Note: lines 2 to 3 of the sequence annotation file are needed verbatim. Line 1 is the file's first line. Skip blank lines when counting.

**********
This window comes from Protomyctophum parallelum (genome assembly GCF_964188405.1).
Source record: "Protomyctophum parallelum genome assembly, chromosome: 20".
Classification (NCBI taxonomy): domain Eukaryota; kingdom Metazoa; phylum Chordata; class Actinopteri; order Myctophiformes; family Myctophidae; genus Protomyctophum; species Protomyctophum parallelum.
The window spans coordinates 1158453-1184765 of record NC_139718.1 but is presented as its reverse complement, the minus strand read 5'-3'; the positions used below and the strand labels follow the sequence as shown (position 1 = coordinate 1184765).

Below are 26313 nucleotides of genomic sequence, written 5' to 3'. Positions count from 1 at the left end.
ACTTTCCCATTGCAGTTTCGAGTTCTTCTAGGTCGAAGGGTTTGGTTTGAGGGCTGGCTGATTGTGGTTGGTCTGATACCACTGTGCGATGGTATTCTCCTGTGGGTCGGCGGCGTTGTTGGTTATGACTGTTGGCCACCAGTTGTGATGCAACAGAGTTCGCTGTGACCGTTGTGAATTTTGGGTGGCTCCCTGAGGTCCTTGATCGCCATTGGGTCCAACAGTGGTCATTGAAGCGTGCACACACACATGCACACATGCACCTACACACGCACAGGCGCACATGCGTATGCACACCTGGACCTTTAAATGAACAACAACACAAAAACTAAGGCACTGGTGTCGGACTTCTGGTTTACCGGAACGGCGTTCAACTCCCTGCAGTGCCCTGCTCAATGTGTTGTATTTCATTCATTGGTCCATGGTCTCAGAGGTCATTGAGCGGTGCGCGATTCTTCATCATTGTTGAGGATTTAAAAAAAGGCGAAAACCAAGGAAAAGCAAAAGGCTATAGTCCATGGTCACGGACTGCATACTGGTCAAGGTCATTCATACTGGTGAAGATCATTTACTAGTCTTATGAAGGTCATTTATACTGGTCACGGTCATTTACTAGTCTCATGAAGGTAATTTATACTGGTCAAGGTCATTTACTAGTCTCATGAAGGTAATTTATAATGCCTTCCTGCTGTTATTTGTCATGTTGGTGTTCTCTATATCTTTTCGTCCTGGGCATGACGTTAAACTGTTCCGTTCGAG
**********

Source record: "Protomyctophum parallelum genome assembly, chromosome: 20".
Classification (NCBI taxonomy): domain Eukaryota; kingdom Metazoa; phylum Chordata; class Actinopteri; order Myctophiformes; family Myctophidae; genus Protomyctophum; species Protomyctophum parallelum.